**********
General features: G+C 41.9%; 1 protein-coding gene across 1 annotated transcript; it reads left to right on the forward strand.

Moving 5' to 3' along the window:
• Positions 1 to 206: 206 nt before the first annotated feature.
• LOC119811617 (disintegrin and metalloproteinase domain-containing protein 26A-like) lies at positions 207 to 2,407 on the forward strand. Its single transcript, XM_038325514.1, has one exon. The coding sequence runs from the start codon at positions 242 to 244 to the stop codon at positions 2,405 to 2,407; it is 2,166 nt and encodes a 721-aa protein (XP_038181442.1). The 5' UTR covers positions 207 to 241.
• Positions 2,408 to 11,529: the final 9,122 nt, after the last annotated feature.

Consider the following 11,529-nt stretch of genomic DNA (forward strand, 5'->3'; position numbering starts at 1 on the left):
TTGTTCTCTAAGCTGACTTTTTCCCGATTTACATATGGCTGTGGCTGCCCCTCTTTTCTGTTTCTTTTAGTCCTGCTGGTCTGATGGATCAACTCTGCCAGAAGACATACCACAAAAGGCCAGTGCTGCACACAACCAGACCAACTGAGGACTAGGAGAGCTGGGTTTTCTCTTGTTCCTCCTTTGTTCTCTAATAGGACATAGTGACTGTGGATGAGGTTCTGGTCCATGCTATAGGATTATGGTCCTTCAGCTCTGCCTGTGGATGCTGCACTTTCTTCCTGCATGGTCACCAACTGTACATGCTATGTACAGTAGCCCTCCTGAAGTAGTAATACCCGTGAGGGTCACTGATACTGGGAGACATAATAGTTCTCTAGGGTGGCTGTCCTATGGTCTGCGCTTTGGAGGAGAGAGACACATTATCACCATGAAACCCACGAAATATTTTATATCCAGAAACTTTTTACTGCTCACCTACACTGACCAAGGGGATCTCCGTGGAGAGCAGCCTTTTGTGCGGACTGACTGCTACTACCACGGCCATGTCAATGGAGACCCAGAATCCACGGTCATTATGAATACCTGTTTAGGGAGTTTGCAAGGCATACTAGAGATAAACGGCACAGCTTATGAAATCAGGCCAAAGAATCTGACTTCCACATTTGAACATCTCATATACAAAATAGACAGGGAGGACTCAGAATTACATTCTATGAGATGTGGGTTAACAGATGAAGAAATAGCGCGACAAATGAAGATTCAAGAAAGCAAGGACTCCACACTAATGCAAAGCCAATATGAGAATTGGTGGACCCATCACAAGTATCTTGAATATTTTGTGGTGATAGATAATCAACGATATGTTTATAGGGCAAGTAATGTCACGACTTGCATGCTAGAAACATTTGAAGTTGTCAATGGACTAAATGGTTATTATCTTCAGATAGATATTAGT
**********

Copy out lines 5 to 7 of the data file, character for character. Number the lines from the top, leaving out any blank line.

• Positions 2,408 to 11,529: the final 9,122 nt, after the last annotated feature.

Consider the following 11,529-nt stretch of genomic DNA (forward strand, 5'->3'; position numbering starts at 1 on the left):
TTGTTCTCTAAGCTGACTTTTTCCCGATTTACATATGGCTGTGGCTGCCCCTCTTTTCTGTTTCTTTTAGTCCTGCTGGTCTGATGGATCAACTCTGCCAGAAGACATACCACAAAAGGCCAGTGCTGCACACAACCAGACCAACTGAGGACTAGGAGAGCTGGGTTTTCTCTTGTTCCTCCTTTGTTCTCTAATAGGACATAGTGACTGTGGATGAGGTTCTGGTCCATGCTATAGGATTATGGTCCTTCAGCTCTGCCTGTGGATGCTGCACTTTCTTCCTGCATGGTCACCAACTGTACATGCTATGTACAGTAGCCCTCCTGAAGTAGTAATACCCGTGAGGGTCACTGATACTGGGAGACATAATAGTTCTCTAGGGTGGCTGTCCTATGGTCTGCGCTTTGGAGGAGAGAGACACATTATCACCATGAAACCCACGAAATATTTTATATCCAGAAACTTTTTACTGCTCACCTACACTGACCAAGGGGATCTCCGTGGAGAGCAGCCTTTTGTGCGGACTGACTGCTACTACCACGGCCATGTCAATGGAGACCCAGAATCCACGGTCATTATGAATACCTGTTTAGGGAGTTTGCAAGGCATACTAGAGATAAACGGCACAGCTTATGAAATCAGGCCAAAGAATCTGACTTCCACATTTGAACATCTCATATACAAAATAGACAGGGAGGACTCAGAATTACATTCTATGAGATGTGGGTTAACAGATGAAGAAATAGCGCGACAAATGAAGATTCAAGAAAGCAAGGACTCCACACTAATGCAAAGCCAATATGAGAATTGGTGGACCCATCACAAGTATCTTGAATATTTTGTGGTGATAGATAATCAACGATATGTTTATAGGGCAAGTAATGTCACGACTTGCATGCTAGAAACATTTGAAGTTGTCAATGGACTAAATGGTTATTATCTTCAGATAGATATTAGT